During the course of a personal injury lawsuit, the injured party will typically need to prove four main elements to obtain a settlement or jury verdict. Cases involving strict liability, such as many product liability claims, may not require all four elements. However, general personal injury claims in Michigan do.

The burden of proof in a civil case is on the plaintiff to show that the defendant is more likely than not responsible for causing his or her damages, based on a preponderance of evidence. Fulfilling this burden usually takes four elements of proof.

Duty to exercise reasonable care

The first element of proof is that the defendant owed the plaintiff a duty to exercise reasonable care. The parameters of this duty will change depending on the relationship between the plaintiff and defendant at the time of the accident. A driver, for example, owes other drivers a duty to reasonably prevent accidents.

Breach of duty

A breach of duty of care can refer to any act or omission that falls outside of the defendant’s legal responsibilities to the plaintiff. Acts of negligence, carelessness, recklessness, wanton disregard for the safety of others or intent to harm could all qualify as breaches of duty. It is the plaintiff’s job to provide evidence of the breach of duty of care.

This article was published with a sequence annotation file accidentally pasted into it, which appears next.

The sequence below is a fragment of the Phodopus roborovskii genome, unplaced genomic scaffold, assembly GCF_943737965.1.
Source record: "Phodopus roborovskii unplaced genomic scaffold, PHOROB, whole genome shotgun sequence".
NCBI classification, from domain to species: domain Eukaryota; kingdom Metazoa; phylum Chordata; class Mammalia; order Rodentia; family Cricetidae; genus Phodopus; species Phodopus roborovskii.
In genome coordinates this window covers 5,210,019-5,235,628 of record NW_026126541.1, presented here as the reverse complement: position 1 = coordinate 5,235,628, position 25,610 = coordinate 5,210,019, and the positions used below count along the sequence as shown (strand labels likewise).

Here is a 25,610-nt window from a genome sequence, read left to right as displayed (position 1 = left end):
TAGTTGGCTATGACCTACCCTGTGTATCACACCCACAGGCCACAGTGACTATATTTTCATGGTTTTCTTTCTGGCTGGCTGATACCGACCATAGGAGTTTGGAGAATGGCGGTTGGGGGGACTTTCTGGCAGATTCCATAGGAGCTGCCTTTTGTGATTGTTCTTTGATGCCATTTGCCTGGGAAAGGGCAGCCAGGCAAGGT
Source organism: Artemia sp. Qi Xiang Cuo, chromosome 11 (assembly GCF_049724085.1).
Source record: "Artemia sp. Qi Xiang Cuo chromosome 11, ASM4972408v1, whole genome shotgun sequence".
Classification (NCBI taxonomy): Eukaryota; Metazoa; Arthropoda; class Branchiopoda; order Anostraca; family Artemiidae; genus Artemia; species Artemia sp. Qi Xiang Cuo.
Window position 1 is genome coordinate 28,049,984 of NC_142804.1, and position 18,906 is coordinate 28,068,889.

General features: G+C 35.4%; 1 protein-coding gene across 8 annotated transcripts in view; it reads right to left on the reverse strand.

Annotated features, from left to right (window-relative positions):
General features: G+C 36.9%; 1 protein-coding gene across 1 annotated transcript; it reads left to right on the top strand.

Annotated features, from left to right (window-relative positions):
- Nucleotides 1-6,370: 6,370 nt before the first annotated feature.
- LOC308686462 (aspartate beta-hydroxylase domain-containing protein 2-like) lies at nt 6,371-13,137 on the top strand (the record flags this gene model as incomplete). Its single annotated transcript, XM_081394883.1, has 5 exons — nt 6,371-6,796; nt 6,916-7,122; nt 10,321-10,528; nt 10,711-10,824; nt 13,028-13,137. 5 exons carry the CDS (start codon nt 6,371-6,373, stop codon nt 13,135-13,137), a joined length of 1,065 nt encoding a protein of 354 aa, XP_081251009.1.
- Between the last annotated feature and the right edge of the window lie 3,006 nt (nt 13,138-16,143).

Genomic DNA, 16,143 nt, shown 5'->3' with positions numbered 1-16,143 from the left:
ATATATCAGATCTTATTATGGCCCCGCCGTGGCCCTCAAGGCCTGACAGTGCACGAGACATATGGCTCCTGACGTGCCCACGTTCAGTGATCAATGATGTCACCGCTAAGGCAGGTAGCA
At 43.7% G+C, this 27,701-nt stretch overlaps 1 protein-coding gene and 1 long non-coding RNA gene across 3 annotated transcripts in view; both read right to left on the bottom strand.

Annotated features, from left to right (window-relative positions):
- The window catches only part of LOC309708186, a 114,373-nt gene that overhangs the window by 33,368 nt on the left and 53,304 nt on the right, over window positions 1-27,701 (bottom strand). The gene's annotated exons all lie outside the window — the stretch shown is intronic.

Causation

The third element of proof is causation. If the defendant’s breach of duty did not cause the plaintiff’s damages, the defendant may not owe any compensation. The plaintiff must show that the defendant’s actions were the proximate, or main, cause of the injuries or damages in question.

Damages suffered

Finally, the plaintiff must have suffered real, specific damages to have grounds for a claim against the defendant. Damages in Michigan can include personal injuries, hospital bills, out-of-pocket costs, lost wages and pain and suffering. The plaintiff will need proof of damages, such as medical records or statements from witnesses. The value of the personal injury claim will depend on the extent and severity of the victim’s damages.